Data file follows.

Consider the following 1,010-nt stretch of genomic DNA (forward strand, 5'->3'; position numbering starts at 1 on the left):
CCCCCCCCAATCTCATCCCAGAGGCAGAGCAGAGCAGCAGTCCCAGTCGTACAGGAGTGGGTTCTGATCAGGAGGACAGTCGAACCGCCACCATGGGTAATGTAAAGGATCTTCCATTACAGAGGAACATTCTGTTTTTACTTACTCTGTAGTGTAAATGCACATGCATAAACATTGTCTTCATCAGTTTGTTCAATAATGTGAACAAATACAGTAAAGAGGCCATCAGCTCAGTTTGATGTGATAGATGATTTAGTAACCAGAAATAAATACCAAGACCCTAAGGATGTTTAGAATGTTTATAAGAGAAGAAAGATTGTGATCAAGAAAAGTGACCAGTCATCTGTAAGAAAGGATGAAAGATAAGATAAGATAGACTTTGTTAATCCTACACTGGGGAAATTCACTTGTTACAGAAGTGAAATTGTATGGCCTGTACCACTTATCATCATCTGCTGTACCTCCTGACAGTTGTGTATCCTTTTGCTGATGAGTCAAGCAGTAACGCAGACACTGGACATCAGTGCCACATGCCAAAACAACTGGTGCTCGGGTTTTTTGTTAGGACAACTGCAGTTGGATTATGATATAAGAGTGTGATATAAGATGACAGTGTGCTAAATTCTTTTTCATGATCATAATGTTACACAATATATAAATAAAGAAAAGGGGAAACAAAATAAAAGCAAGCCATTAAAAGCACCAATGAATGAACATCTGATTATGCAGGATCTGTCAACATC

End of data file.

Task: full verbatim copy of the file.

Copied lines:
Consider the following 1,010-nt stretch of genomic DNA (forward strand, 5'->3'; position numbering starts at 1 on the left):
CCCCCCCCAATCTCATCCCAGAGGCAGAGCAGAGCAGCAGTCCCAGTCGTACAGGAGTGGGTTCTGATCAGGAGGACAGTCGAACCGCCACCATGGGTAATGTAAAGGATCTTCCATTACAGAGGAACATTCTGTTTTTACTTACTCTGTAGTGTAAATGCACATGCATAAACATTGTCTTCATCAGTTTGTTCAATAATGTGAACAAATACAGTAAAGAGGCCATCAGCTCAGTTTGATGTGATAGATGATTTAGTAACCAGAAATAAATACCAAGACCCTAAGGATGTTTAGAATGTTTATAAGAGAAGAAAGATTGTGATCAAGAAAAGTGACCAGTCATCTGTAAGAAAGGATGAAAGATAAGATAAGATAGACTTTGTTAATCCTACACTGGGGAAATTCACTTGTTACAGAAGTGAAATTGTATGGCCTGTACCACTTATCATCATCTGCTGTACCTCCTGACAGTTGTGTATCCTTTTGCTGATGAGTCAAGCAGTAACGCAGACACTGGACATCAGTGCCACATGCCAAAACAACTGGTGCTCGGGTTTTTTGTTAGGACAACTGCAGTTGGATTATGATATAAGAGTGTGATATAAGATGACAGTGTGCTAAATTCTTTTTCATGATCATAATGTTACACAATATATAAATAAAGAAAAGGGGAAACAAAATAAAAGCAAGCCATTAAAAGCACCAATGAATGAACATCTGATTATGCAGGATCTGTCAACATC